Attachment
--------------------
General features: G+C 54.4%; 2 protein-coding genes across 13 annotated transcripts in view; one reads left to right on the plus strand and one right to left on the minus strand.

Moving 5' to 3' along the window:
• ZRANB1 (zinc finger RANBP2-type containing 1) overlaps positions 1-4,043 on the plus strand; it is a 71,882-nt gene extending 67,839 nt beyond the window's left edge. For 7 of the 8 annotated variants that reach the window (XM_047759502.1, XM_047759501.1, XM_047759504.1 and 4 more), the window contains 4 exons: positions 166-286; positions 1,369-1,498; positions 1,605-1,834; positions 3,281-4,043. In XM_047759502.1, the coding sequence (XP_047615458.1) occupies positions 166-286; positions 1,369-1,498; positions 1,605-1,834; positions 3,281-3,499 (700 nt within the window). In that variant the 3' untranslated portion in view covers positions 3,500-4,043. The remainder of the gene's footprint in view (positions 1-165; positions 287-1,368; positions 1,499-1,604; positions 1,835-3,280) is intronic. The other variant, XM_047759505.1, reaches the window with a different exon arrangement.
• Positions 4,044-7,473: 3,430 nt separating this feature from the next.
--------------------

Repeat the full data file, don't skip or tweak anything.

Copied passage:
General features: G+C 54.4%; 2 protein-coding genes across 13 annotated transcripts in view; one reads left to right on the plus strand and one right to left on the minus strand.

Moving 5' to 3' along the window:
• ZRANB1 (zinc finger RANBP2-type containing 1) overlaps positions 1-4,043 on the plus strand; it is a 71,882-nt gene extending 67,839 nt beyond the window's left edge. For 7 of the 8 annotated variants that reach the window (XM_047759502.1, XM_047759501.1, XM_047759504.1 and 4 more), the window contains 4 exons: positions 166-286; positions 1,369-1,498; positions 1,605-1,834; positions 3,281-4,043. In XM_047759502.1, the coding sequence (XP_047615458.1) occupies positions 166-286; positions 1,369-1,498; positions 1,605-1,834; positions 3,281-3,499 (700 nt within the window). In that variant the 3' untranslated portion in view covers positions 3,500-4,043. The remainder of the gene's footprint in view (positions 1-165; positions 287-1,368; positions 1,499-1,604; positions 1,835-3,280) is intronic. The other variant, XM_047759505.1, reaches the window with a different exon arrangement.
• Positions 4,044-7,473: 3,430 nt separating this feature from the next.